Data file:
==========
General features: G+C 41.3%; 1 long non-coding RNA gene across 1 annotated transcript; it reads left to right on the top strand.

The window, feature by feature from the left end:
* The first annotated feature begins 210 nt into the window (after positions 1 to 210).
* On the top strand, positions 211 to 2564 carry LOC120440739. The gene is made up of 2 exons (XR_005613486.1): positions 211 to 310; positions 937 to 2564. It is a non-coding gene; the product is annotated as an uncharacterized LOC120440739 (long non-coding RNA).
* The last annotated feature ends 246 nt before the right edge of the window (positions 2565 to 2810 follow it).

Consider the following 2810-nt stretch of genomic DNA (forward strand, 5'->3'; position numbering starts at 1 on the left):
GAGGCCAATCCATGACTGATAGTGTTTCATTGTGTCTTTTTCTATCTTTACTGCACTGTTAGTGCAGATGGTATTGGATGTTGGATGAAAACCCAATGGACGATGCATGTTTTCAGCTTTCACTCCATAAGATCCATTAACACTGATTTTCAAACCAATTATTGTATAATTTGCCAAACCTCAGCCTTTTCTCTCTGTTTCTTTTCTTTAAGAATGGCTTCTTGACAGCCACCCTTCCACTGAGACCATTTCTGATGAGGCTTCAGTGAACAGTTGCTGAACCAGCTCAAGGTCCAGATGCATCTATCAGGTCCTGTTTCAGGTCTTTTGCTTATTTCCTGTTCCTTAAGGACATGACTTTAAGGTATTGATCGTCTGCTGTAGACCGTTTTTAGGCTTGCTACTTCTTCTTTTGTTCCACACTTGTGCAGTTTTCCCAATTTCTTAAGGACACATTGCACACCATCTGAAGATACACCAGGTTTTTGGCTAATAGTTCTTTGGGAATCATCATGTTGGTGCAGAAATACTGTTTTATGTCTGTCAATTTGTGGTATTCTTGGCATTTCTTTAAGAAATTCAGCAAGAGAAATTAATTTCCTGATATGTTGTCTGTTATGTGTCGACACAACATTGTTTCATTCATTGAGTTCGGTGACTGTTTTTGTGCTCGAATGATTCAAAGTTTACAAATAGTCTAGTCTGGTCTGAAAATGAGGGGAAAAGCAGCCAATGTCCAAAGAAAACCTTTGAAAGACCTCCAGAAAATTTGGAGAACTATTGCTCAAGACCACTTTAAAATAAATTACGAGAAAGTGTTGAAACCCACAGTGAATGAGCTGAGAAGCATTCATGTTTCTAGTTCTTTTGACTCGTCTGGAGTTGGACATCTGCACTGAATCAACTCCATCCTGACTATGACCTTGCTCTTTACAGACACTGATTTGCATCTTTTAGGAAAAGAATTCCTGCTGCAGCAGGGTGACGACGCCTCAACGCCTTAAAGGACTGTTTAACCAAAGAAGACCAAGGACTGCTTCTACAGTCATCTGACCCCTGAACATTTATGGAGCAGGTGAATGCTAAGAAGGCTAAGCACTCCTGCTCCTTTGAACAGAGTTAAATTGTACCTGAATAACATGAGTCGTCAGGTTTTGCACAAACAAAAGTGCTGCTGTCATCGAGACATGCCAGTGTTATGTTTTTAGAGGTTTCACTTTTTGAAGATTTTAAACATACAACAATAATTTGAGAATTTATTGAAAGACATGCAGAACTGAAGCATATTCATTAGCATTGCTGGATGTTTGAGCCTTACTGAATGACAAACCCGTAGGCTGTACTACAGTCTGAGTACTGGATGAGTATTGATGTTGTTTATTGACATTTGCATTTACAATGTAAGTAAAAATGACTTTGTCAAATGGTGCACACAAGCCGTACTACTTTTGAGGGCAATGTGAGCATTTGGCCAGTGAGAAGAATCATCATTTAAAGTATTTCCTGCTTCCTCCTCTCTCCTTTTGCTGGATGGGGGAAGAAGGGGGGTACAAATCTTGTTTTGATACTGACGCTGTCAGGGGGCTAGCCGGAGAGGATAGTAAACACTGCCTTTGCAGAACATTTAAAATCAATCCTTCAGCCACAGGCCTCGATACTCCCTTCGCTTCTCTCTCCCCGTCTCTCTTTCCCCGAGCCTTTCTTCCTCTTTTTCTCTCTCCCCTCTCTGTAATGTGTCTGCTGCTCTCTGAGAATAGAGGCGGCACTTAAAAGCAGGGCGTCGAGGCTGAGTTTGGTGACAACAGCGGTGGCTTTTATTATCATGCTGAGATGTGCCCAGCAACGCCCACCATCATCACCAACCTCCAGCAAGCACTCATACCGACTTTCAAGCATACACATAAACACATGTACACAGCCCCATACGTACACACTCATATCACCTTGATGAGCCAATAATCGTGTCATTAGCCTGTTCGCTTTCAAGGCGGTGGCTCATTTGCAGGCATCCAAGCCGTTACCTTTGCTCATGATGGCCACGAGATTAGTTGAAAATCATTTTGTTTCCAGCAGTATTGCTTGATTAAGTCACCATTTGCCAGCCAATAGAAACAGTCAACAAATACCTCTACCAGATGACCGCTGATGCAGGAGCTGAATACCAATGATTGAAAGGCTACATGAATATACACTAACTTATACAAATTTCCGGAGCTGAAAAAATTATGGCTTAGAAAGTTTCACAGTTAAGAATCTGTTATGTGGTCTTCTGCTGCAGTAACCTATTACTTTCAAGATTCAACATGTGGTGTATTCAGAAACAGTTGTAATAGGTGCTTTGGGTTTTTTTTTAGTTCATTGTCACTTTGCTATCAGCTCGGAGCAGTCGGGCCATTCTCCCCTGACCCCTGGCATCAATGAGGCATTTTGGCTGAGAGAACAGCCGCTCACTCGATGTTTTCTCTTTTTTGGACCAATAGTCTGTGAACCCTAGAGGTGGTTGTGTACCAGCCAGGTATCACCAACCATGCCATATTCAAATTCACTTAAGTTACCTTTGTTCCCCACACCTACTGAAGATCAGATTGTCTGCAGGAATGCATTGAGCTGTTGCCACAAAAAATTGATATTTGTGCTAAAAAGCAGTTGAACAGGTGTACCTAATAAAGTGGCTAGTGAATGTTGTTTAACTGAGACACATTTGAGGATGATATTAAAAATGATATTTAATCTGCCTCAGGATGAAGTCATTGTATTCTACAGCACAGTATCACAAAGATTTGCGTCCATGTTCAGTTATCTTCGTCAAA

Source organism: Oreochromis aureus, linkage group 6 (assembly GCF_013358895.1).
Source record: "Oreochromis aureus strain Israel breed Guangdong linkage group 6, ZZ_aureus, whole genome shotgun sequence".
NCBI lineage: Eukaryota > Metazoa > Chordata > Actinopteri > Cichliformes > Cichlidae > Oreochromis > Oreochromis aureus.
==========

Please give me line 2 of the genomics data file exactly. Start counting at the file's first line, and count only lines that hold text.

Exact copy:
The window, feature by feature from the left end: